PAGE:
Donald Trump cancels rally in Chicago due to security concerns
CHICAGO–Donald Trump supporters and protesters alike packed into an arena on the campus of the University of Illinois at Chicago for an evening rally with the Republican candidate for president, but he announced he would be a no-show after the intensity of the crowd.
“Mr. Trump just arrived in Chicago and after meeting with law enforcement has determined that for the safety of all of the tens of thousands of people that have gathered in and around the arena, tonight’s rally will be postponed to another date,” the Trump campaign said in a statement. “Thank you very much for your attendance and please go in peace.”
Later on, Trump told MSNBC on a call he didn’t “want to see people hurt or worse” at his campaign rally in Chicago, so he decided to postpone the event. “I think we did the right thing,” he said.
The announcement that Trump would postpone the rally for another day led the crowd inside the University of Illinois at Chicago Pavilion to break out into raucous cheers, though several fights between Trump supporters and protesters could be seen after the announcement as well. A large contingent of Chicago police officers moved in to restore order.
Meanwhile, supporters of the candidate broke out into chants of “We want Trump! We want Trump!”
Many of those who were waiting in line to get into the Friday night event identified themselves as protesters. UIC student G.J. Pryor said he wanted to disrupt Trump’s speech, adding he would only do so if he felt safe.
Some Trump supporters walking toward the arena chanted, “USA! USA!” and “Illegal is illegal.” One demonstrator shouted back, “Racist!”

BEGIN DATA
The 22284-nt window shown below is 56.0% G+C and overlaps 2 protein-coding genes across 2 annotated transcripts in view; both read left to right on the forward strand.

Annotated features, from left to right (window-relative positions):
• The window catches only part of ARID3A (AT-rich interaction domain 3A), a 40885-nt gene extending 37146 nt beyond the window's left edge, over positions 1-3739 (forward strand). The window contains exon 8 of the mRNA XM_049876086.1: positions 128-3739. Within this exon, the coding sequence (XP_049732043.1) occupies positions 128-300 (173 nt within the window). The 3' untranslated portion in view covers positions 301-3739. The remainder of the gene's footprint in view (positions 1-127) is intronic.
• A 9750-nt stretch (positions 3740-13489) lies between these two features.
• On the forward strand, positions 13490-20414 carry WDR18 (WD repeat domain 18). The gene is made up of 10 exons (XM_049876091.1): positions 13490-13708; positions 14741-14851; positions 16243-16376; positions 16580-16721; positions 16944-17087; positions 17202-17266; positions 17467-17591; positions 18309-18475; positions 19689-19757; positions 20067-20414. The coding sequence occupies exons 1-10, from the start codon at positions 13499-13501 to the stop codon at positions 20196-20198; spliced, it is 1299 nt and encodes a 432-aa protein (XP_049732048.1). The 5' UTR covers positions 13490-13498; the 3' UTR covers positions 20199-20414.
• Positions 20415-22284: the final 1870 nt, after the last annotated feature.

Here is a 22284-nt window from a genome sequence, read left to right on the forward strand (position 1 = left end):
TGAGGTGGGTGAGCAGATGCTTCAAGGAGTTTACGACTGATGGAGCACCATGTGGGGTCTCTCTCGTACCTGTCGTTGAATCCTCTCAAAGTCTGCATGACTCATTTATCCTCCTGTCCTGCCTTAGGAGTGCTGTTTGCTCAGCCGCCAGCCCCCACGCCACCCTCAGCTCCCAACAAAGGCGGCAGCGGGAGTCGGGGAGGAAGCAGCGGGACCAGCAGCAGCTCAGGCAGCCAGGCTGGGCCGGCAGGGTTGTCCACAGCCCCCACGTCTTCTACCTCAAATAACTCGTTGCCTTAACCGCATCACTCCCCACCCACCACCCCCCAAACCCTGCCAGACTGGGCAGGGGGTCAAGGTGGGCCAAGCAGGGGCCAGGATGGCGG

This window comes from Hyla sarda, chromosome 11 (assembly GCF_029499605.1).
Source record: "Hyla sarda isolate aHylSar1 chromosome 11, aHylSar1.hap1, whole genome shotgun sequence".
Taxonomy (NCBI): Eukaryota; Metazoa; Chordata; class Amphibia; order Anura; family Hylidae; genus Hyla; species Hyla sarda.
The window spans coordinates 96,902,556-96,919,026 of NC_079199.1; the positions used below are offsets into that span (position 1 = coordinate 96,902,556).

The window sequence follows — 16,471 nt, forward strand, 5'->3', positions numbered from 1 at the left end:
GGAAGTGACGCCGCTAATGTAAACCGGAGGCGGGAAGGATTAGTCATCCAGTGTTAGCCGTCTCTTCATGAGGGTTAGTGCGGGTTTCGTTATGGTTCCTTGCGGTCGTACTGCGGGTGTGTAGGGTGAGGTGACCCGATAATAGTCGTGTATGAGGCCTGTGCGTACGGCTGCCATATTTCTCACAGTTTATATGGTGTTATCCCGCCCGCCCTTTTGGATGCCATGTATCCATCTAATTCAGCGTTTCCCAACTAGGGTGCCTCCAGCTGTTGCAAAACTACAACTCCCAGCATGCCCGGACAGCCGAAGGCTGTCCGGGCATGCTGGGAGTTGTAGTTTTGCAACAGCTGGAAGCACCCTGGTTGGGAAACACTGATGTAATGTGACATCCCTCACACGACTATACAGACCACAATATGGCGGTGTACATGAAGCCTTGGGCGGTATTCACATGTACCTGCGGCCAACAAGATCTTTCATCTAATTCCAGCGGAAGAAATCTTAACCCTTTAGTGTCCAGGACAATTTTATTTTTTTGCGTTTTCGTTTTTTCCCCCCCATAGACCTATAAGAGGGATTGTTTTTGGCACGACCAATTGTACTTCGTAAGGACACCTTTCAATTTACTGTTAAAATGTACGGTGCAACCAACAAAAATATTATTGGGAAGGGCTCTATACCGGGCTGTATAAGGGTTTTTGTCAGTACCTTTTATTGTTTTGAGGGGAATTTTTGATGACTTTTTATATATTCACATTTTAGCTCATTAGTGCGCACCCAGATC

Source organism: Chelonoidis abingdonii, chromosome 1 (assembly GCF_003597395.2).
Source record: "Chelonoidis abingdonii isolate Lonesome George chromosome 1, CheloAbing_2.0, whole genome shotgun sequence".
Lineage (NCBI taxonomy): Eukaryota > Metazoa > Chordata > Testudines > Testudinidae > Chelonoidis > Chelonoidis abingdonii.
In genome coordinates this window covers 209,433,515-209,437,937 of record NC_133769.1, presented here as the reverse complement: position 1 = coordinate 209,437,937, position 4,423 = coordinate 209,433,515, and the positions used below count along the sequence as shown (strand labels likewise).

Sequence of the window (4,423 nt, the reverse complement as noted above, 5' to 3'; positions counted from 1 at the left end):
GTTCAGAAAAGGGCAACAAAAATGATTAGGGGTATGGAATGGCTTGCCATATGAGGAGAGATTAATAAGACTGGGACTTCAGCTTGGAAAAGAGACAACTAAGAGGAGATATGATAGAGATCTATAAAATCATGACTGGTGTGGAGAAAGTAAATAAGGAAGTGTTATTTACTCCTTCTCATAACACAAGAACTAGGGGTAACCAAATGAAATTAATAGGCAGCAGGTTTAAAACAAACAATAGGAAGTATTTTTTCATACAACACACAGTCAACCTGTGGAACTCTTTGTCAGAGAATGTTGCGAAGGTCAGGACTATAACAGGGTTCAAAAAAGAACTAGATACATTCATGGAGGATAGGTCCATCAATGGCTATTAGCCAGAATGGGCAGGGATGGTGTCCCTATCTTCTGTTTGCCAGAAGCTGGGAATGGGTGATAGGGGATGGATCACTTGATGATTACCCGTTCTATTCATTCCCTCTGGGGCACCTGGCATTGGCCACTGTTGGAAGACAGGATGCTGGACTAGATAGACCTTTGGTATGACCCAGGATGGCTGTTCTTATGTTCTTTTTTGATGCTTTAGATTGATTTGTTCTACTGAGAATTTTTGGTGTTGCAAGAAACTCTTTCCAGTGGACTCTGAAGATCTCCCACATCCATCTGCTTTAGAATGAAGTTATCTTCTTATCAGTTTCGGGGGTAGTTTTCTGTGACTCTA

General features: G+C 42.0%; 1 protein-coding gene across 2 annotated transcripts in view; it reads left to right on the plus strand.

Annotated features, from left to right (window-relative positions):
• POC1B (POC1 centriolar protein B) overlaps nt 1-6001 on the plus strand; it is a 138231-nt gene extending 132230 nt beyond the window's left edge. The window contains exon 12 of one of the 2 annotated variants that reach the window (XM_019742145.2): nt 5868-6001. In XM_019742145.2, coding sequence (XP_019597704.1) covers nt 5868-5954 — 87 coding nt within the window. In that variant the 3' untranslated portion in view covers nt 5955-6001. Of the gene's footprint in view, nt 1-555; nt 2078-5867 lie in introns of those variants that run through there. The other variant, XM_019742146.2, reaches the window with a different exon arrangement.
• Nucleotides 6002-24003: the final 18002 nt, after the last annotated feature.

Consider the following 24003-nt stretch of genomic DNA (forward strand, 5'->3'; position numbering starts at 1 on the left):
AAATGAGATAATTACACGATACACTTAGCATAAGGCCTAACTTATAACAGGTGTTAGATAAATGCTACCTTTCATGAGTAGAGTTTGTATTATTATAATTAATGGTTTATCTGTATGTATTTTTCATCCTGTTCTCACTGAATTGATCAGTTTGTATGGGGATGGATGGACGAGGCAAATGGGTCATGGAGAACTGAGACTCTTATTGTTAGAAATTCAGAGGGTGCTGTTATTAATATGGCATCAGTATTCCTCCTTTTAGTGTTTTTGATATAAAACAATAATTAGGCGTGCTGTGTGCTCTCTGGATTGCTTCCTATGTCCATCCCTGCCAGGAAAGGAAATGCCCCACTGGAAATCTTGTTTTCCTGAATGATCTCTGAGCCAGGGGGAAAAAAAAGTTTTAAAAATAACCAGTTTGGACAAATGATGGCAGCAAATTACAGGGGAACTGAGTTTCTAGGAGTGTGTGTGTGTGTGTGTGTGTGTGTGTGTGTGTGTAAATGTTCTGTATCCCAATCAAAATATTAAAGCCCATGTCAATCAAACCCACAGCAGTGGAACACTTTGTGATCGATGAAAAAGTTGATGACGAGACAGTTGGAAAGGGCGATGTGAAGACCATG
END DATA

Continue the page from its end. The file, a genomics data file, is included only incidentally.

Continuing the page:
There was a heavy police presence outside the rally, with barricades and mounted police keeping most protesters and Trump supporters apart.
Trump supporter Veronica Kowalkowsky says she has no ill will toward the protesters. But the 18-year-old says she has felt their ill will, adding: “I feel a lot of hate. I haven’t said anything bad to anyone.”
Trump attributed the protests not to objections to his policies, but to general malaise in the United States — particularly among people upset they haven’t been able to find jobs.
“It’s anger in the country,” he said. “I don’t think it’s directed at me. Just what’s been going on for years.”
But many of the protesters at the event said they were there to stop Trump from speaking. Among them was Jermaine Hodge, a 37-year-old lifelong Chicago resident who owns a trucking company. He says: “Our country is not going to make it being divided by the views of Donald Trump. Our country is divided enough. Donald Trump, he’s preaching hate. He’s preaching division.”
Dozens of UIC faculty and staff had petitioned university administrators to cancel the rally. They cited concerns it would create a “hostile and physically dangerous environment” for students.
A spokesman for the Chicago Police Department says the agency never recommended that Trump cancel his campaign rally in the city.
CPD spokesman Anthony Guglielmi said the department never told the Trump campaign there was a security threat at the University of Illinois at Chicago venue. He said the department had sufficient manpower on the scene to handle any situation.
Guglielmi says the university’s police department also did not recommend that Trump call off the event. He says the decision was made “independently” by the campaign, and Trump never arrived at the Chicago venue.
Earlier Friday, 32 people were arrested in protests both inside and outside Trump’s rally at the Peabody Opera House in St. Louis, police said. Thirty-one people were charged with disturbing the peace, and one was charged with third-degree assault. St. Louis police declined to provide further details.
With additional reporting by CNN.